Living This Creative Life

I have two favorite quotes. The first one is by Emile Zola, "If you asked me what I came into this world to do, I would tell you that I came to live out loud". I don't know who the second one is by, but it goes like this, "If you're not living on the edge then you might as well jump". Both of these sentiments sum up my personal philosophy of this experience we call life on earth. Enjoy!

Thursday, June 6, 2013

Art Every Day, Thursday, June 6, 2013

Hello all, here is today's new piece. I wish this was a better photo, but it's hard to get the white to really look white.  I really liked it with the squares stitched down with the yellow thread, but I don't like it now that the background is so heavily quilted.  It flattened the white down into the black fabric beneath and grayed it out.  I like the areas in the white that have the circles stitched because it has larger open areas. It is also evident that my needle was too big for my thread and usually those holes can be steamed out of cotton batting, but I used the crappy felt with this one (I need to go get some black batting!) and the holes did not fill up after steaming.
I do like the design overall design though and will likely tackle it again with better batting, heavier thread and two layers of white fabric so that I don't go to gray in the background.

Tomorrow is another creative day,
Till then,

1 comment:

Christa Irell said...

Photography can do crazy things, as can displays... on my computer, this piece glows sort of blue violet and the pieces you are calling yellow look yellow orange and so it looks like a study in direct complements to me.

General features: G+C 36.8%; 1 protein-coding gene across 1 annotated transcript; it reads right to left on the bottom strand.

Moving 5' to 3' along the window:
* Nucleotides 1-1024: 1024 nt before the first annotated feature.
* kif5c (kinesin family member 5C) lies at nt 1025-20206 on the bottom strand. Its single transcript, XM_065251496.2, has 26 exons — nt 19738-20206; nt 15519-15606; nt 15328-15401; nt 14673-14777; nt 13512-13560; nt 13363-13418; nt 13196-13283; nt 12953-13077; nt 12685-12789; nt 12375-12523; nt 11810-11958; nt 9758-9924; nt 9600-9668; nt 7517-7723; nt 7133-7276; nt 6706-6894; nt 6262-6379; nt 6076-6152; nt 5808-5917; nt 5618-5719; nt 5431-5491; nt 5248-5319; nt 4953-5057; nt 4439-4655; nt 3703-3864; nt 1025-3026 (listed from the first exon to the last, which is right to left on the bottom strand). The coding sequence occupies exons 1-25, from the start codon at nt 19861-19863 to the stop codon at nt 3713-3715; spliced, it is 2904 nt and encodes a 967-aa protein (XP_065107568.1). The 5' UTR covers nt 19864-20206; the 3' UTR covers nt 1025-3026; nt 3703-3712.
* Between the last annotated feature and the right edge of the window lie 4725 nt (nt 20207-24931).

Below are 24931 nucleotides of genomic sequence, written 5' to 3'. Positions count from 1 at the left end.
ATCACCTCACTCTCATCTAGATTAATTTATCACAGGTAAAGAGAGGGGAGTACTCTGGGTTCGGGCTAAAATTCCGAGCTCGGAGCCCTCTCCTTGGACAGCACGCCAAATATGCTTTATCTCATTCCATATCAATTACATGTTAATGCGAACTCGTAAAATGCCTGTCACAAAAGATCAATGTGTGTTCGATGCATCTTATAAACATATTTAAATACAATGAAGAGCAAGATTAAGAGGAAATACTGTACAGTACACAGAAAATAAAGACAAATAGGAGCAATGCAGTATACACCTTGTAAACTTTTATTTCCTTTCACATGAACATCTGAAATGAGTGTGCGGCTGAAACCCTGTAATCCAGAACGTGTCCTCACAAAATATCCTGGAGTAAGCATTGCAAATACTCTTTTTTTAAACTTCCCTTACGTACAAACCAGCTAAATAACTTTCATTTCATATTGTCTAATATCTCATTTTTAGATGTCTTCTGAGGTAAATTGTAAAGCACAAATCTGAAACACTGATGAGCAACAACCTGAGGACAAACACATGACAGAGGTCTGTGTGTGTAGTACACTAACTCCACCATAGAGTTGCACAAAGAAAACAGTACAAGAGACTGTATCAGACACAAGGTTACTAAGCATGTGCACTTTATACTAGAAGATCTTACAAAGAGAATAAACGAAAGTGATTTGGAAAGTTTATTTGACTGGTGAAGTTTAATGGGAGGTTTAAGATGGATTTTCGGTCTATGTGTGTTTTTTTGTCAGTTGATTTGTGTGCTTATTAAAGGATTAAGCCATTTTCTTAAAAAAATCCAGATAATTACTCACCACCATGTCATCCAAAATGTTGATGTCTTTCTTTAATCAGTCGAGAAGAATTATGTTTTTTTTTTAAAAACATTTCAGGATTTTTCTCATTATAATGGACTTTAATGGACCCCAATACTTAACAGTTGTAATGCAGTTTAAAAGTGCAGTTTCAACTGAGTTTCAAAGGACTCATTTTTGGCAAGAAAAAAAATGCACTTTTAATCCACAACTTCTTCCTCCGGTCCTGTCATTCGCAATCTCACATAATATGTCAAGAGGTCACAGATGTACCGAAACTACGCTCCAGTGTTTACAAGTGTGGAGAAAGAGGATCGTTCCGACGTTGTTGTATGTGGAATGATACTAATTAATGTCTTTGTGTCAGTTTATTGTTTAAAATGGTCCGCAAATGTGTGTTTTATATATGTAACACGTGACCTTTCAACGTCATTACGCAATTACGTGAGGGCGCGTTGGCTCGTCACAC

Even the black doesn't look black, but really dark blue, and the stamped pieces read as dark blue as well, especially the two on the right.

I love the quilting on this one. The trail of bubbles and lines you left behind some of the squares really adds interest and dimension and makes me stop and look. It also adds some nice flow to the piece.

I also really enjoy seeing the thread trail off of the yellow squares into the negative space, extending their boundaries and connecting them to each other and their background more. They feel tethered there, they belong, with those tendrils reaching out.

I like how you divided the four pieces of the puzzle. I think it's hard to do an equal amount of pieces and make it look good, but you did. It's very visually pleasing, nicely balanced and keeps the eye moving around well.

I wasn't aware of the problems that wrong-size needles & threads could cause- I keep missing your lecture on that. I obviously still have a lot to learn. But I don't mind the little holes in the background, it sort of adds another layer of space-like feel to it.